A Health Promoting Campus: What is your role?


Session Topic

How Student Affairs and higher education leaders in all sectors of campus can use the Okanagan Charter as a powerful call to action to embed human and ecological considerations for health and wellbeing in our campus plans and policies, to create environments which support learning and personal development and culture of well-being. We know that people who are well are able to engage in deeper learning, are more productive, and have a stronger sense of community and connection — all of which help create happier, healthier campus communities. We recognize that to be well, we must maintain healthy and resilient ecosystems and that when people and place are considered together, our communities can truly thrive. Our institutions must confront the complex issues about health, wellbeing, and sustainability of people and the planet. The Okanagan Charter provides higher education with a common language, principles, and framework to put campuses at the forefront of this movement. For our learning communities who live, work learn, and play on our campuses, we must begin to plan health promotion actions into the fabric of our campus setting. This session will help leaders and administrators understand what it means to become a health promoting campus and how understanding the Okanagan Charter is an important step to creating a campus plan for wellbeing.

After the webinar what are the 4 things attendees will be able to do when they get back to their institutions?

  1. Know why being a health promoting campus matters.
  2. Understand the Okanagan Charter and why it is ground breaking.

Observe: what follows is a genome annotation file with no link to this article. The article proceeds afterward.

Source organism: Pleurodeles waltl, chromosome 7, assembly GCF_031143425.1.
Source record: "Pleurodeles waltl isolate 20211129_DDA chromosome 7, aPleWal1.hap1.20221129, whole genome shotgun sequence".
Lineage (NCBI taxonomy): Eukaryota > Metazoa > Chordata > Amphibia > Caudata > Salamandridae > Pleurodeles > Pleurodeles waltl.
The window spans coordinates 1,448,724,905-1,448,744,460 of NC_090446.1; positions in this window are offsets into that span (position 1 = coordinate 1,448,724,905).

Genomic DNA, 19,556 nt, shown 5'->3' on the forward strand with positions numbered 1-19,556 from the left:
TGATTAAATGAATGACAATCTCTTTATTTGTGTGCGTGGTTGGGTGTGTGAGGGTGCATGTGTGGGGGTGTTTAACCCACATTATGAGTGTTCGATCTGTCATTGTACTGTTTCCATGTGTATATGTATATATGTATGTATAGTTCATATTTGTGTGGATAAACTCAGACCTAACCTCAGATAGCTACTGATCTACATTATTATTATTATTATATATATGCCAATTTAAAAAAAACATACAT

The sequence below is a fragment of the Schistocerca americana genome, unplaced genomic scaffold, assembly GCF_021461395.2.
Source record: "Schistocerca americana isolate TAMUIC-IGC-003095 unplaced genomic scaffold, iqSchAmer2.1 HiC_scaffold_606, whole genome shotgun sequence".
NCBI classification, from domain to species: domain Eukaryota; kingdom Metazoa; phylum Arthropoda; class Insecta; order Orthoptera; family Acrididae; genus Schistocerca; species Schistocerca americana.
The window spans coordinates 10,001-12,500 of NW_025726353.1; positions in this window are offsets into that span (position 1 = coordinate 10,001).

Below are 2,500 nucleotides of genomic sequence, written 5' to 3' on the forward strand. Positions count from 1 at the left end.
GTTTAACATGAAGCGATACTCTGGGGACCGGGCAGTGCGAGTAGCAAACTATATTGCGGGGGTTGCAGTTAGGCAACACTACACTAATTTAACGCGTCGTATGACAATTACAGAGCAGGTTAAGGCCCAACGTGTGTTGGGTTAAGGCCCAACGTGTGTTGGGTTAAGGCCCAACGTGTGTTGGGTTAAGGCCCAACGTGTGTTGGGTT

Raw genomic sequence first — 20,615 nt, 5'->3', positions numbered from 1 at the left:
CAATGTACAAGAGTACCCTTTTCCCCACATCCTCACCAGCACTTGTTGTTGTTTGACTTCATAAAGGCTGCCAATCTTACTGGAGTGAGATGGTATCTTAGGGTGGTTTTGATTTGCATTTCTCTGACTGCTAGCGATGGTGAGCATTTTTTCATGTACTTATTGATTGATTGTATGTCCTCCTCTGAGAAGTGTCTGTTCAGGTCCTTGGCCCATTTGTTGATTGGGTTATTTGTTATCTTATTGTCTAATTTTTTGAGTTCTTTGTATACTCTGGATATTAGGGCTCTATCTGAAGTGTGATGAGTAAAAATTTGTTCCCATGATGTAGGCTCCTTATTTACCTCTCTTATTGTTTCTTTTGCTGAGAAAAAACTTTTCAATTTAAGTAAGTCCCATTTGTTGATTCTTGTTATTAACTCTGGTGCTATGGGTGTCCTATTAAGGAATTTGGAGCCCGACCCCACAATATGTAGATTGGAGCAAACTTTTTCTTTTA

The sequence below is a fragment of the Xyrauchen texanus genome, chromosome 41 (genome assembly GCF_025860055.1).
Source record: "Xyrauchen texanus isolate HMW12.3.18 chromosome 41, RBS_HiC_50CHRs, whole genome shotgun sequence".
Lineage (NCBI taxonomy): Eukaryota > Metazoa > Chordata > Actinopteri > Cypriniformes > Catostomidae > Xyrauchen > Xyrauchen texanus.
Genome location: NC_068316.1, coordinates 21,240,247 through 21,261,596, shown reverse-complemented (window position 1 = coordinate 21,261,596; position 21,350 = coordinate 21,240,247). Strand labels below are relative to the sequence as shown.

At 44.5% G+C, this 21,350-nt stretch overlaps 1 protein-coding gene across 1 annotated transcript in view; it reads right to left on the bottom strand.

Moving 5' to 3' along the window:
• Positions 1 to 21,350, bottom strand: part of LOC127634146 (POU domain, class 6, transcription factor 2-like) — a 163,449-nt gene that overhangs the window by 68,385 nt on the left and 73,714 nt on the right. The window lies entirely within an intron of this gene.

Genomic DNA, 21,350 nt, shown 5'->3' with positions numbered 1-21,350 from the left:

3. Articulate how the campus physical environment plays a role in becoming a health promoting campus?
  4. Advocate for a collective impact frameworks, campus master plans, and policies for creating well-being in settings, communities, and individuals.


Why be a health promoting campus – With young adults in a new environment, our higher education settings can enhance their capacity of learning at the population-level, provide experience in a setting where health, wellbeing and sustainability are lived priorities while becoming a models for moving past individualistic bio-behavioral efforts to the creation of a community committed to wellbeing. We will cite research and report on practices in health promotion which demonstrated that the systematic approach is the most effective. An important element of this system is the setting, the more than human world, aka environment.

What is the Okanagan Charter – The Okanagan Charter is especially valuable to health promoting campuses because it is visionary, inspiring and very practical, with an action framework that can be adapted to any campus. This section will review the international effort around creating the charter, its components, and strategies for effective implementation.